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Post Oscar, Rahman lands 3 Hollywood offers - Sathish - 02-28-2009

CHENNAI: While speculation is strife about the benefit that A R Rahman’s win in the Oscars is likely to bring to Indian entertainment and sound industries, the music icon who has grown larger than life into a maestro, has landed himself 3 offers from Hollywood.

“Yeah, I have received 2-3 offers,” he said in his trademark matter-of-fact tone, albeit with an added touch of euphoria. “Due to the confidentiality in the agreements, I cannot talk about them any further,” he said. He was addressing the media in Chennai on Thursday in a mood of jubiliance, having slept barely seven hours after his arrival from Los Angeles at 3.

The air in the hall cackled with almost as much energy as his Oscar winning song releases. “Jai Ho! Embodies the release of an extra-ordinary energy,” he said. “The music enhanced the film, like the jewel on a beautiful ornament. And it, somehow, also appealed to a western sensibility.”

The musician, who did Tamil proud by addressing a few words in his mother tongue to the audience at the Kodak theatre on Sunday, admitted that despite having forayed into different styles of music, composing for Tamil songs, having grown up with the language. But, that didn’t stop him from taking wild risks at the international stage.

“Less than one tenth of the budget of Slumdog Millionaire was allocated for its music. If I had shied away from it, I would have missed all this,” he said.

He recalled the moment nearly two decades ago, when he stood under the spotlight receiving a national award for his debut with Roja, directed by Maniratnam. “I had only as much expectation for this award as I had for that one!” he said. “Well, after the Golden Globe and Bafta, I had some 5% more expectation.”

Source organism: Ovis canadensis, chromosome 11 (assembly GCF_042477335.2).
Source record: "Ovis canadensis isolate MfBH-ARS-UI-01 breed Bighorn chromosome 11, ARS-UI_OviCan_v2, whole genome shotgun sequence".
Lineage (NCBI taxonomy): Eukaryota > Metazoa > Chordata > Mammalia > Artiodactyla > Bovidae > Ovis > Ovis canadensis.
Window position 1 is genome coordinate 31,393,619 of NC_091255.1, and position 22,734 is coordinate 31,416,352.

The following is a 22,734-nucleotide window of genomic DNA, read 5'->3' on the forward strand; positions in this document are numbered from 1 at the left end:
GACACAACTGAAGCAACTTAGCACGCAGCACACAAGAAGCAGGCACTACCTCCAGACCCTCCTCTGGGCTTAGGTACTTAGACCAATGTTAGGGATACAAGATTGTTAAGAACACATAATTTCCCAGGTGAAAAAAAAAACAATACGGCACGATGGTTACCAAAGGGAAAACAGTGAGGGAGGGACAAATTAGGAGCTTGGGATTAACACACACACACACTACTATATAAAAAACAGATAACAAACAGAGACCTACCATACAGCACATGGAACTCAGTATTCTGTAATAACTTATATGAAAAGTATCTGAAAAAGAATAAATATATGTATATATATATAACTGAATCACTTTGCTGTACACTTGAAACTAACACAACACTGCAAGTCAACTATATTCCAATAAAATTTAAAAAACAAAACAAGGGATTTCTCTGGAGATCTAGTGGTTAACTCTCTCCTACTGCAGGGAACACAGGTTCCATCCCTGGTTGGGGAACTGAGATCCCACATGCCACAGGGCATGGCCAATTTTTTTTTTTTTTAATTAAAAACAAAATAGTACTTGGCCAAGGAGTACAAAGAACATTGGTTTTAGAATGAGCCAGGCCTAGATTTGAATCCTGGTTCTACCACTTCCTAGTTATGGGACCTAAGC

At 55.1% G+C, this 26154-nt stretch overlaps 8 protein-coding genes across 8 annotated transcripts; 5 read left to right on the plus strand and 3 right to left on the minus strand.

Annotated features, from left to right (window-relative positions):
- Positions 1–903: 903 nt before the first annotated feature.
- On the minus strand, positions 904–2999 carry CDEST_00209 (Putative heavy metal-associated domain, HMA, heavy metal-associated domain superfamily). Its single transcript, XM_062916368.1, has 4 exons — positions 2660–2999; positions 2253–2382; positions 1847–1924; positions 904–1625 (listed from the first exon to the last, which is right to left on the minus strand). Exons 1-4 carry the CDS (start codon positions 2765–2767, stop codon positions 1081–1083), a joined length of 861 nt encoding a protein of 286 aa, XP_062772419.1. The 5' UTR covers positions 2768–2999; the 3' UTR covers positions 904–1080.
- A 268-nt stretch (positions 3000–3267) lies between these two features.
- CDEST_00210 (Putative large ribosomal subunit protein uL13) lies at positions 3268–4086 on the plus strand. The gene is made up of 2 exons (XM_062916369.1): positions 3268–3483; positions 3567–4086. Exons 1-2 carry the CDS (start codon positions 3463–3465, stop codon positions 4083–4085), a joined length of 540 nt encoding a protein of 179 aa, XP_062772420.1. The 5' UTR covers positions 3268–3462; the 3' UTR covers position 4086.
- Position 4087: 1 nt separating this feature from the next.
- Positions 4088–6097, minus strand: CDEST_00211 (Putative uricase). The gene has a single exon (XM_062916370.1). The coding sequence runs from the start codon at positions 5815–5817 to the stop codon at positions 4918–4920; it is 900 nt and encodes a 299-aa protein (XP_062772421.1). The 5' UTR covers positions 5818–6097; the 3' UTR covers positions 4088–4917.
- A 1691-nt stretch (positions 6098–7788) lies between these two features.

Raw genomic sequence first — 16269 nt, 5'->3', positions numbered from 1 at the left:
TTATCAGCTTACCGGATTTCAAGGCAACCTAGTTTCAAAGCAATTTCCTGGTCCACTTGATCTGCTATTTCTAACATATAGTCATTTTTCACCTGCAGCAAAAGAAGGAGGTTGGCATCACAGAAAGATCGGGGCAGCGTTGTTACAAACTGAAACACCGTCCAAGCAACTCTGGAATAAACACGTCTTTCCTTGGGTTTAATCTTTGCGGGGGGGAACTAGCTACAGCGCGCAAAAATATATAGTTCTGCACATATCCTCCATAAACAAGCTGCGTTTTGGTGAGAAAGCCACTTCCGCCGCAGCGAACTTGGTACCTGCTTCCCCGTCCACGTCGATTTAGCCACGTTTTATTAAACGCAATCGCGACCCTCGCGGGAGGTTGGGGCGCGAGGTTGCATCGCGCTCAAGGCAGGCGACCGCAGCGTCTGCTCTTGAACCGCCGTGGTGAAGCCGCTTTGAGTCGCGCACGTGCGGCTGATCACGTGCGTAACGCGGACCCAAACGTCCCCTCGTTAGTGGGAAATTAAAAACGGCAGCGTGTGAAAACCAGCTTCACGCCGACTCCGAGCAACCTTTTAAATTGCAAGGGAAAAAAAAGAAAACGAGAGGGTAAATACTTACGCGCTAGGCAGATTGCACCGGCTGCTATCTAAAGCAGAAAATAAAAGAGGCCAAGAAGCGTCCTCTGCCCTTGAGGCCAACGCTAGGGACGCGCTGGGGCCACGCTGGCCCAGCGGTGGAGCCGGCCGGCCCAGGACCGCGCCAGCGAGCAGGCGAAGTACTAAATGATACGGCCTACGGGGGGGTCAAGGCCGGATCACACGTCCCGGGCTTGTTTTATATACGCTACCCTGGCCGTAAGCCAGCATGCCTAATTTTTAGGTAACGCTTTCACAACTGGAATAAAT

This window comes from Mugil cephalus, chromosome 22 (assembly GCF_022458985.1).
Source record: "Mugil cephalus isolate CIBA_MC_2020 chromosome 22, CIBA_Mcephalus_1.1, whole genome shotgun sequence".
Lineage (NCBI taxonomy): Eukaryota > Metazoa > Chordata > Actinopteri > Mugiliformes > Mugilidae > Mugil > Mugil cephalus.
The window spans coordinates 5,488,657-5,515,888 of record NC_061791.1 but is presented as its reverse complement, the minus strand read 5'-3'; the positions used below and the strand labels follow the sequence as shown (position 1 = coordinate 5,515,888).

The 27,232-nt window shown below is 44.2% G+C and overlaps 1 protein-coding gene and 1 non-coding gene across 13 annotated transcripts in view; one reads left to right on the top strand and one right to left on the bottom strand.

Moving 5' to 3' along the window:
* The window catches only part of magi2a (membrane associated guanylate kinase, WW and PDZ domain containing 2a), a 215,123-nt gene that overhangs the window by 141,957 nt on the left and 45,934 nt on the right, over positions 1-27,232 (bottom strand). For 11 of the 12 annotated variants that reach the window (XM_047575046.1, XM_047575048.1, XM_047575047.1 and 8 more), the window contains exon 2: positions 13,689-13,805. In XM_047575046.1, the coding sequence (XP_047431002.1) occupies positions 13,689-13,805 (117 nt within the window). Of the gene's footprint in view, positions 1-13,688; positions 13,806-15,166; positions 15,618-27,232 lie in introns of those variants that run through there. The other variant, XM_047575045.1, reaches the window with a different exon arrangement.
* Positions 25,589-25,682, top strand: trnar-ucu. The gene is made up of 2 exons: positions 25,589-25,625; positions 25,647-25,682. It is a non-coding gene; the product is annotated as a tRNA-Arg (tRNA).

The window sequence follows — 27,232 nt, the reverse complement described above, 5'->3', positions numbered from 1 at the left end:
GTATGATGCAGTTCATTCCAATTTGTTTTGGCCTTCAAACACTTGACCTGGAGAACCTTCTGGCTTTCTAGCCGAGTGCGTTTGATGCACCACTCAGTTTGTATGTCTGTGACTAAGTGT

Today, he is all set to source young talent from India, and the rest Asia, and project them in the international arena; to heights as dizzying as the one he has achieved. “That was the whole point of starting the KM music conservatory,” he said. “Also, every celebrity in Hollywood is keen on collaborating with the Indian cine-industry today.”

His answer to the school of though that criticizes SM for projecting India with a colonial mindset in the global arena: “As an artist, I saw the movie depicting the success of an underdog, after much struggle. But, I suppose other people could feel differently about the movie, and they are entitled to feel so.”

“The international spotlight is on Dharavi now. I think those kids will now be properly provided for, with contributions coming in from all over the world. Some of them have already been assured education and proper living up to the age of 16.”

“If the same movie had been shot by an Indian director, would it have won the Oscars?” a question came whizzing in.

Rahman answered, “Yes, provided the director gets hold of an international distributor, with whom the movie can be sold effectively worldwide.”